Emotional Impact of SCI (Clinical Psychology)

The following information has been put together by the NSIC Clinical Psychology team and is based on many years’ experience working alongside people with spinal cord injuries and their families.

It is also drawn from research aiming to better understand what it is like to live with spinal cord injury, as well as general evidence about enhancing emotional health and wellbeing.

Everyone’s experience of spinal cord injury is different

    • Not everything here will be meaningful or relevant to you
    • You may find you need different things at different times
    • Please always feel able to ask any member of your clinical team or Keyworker for more information
    • Or contact the clinical psychology team directly if you need help.

If you only remember one thing from this information, it should be that there is no ‘correct’ way to respond to a spinal cord injury.
Whatever you are feeling is likely to be a normal and natural part of the adjustment process.

Emotional responses to SCI

People who sustain spinal cord injuries describe feeling a wide range of emotions.

These can include:

    • Feeling stressed and overwhelmed, as if the demands on you are more than you can handle
    • Feeling anxious & fearful
    • Feeling low in mood, consistently sad, unmotivated or even hopeless
    • Feeling a sense of grief or loss
    • Feeling anger or disbelief at what has happened
    • Feeling regretful or even guilty, perhaps blaming yourself for your spinal cord injury

For some people, arrival at the NSIC can underline the impact of their spinal cord injury.

    • Moving between different hospitals can also be difficult, with the need to learn new ‘rules’ and routines and often being further away from family and friends.
Although these reactions are common and normal, not everyone will experience them.
    • Some people report a new sense of strength or feeling more ‘robust’ than they expected to.
    • Some people notice a new clarity or perspective about their lives and what’s important to them.
    • Some people struggle to know how they are feeling, and may feel numb or emotionally detached for a while.
It may help to know that after the acute phase of injury and with the right support in place, quality of life does not diminish for most people compared with before their injury.
    • This may surprise you, but we consistently see evidence for it in research studies and in our clinical work.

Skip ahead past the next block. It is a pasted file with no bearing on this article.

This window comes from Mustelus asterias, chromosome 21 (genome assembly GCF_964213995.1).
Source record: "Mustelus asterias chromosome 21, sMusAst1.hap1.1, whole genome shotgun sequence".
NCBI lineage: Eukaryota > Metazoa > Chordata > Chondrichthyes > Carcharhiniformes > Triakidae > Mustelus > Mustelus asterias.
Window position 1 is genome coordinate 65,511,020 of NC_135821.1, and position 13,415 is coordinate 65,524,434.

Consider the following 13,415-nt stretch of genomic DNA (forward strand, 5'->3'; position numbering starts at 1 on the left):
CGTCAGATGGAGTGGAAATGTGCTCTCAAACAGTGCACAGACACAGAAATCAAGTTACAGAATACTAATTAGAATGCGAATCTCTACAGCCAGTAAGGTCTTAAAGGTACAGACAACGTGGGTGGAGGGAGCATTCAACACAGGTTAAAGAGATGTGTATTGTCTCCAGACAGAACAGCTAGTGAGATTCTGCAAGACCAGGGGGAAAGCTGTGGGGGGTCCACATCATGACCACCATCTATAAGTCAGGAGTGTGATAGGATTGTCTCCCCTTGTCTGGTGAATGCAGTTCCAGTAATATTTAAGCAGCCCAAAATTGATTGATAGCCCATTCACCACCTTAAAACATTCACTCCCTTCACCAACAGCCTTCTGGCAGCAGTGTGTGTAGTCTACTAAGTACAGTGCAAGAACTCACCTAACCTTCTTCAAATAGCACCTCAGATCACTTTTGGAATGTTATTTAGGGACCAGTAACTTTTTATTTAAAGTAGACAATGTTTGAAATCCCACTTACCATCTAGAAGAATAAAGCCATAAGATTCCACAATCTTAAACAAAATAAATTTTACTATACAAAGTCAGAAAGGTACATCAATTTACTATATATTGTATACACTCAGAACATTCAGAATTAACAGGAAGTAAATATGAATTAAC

• Life may not be the same as before your injury.
    • However, the values underlying the way you used to live your life – such as connection with others, challenging yourself or making a meaningful contribution – can still underpin the things you do.  

Why is it worth seeing a clinical psychologist?

“I wish I’d known I could ask to be referred sooner.  It helped so much to be able to talk about the way I was feeling”.  Patient – Donald

Most people see a clinical psychologist at some point during their rehabilitation 
    • Clinical psychologists are available to support you in managing your emotional health.
    • Psychological therapy can help you maintain a sense of control over your life, and support you to cope and adjust to the future. 
    • It can be an opportunity to talk fears and anxieties in a private and confidential setting. 
    • Sometimes, linked with your injury, are other concerns such as pain; worries about relationships, sexual functioning and intimacy; and problems with memory. 

If you or your family would like to talk to either a clinical psychologist or family counsellor, you can ask any member of staff to contact our office, or come and speak with us yourself. 

We are based upstairs in the NSIC, in the corridor just before St Andrew Ward.

Family counselling service

Friends and family may also be experiencing significant challenges, and that is why we have a dedicated family counsellor as part of our team.

    • Professional counselling support is offered to any family member or friend of a patient during their stay at NSIC. This is a free of charge service.
    • A confidential space is offered with a qualified counsellor, and can be used in various ways.
    • Sessions can be a safe place to explore feelings, thoughts and concerns that may be experienced during this time, to make sense of the current situation, to develop strategies for coping that work for you, to help to understand and prioritise if feeling overwhelmed, and also offer support in accessing other services. 
    • Contact can be 30-60 minute planned face-to-face sessions, telephone counselling, video-conferencing or informal, unplanned support where possible. 
How to contact us

Clinical Psychology office

Phone: 01296 838355

email: bht.nsicpsychology@nhs.net

Family Counselling service

Phone: 01296 838402

email: kim.broom1@nhs.net 

Self help information leaflets

The following leaflets can all be found on racks on each of the wards, or obtained direct from the administration office in the Department of Clinical Psychology:

    • Coping with Spinal Cord Injury
    • Coping with Anxiety
    • Memory Difficulties and Spinal Cord Injury
    • Coping with Depression
    • Coping with Chronic Pain
    • Coping Effectiveness Training
    • The Stoke Mandeville Spinal Needs Assessment and Goal Planning Programme
    • Supporting Children when their parent has a Spinal Cord Injury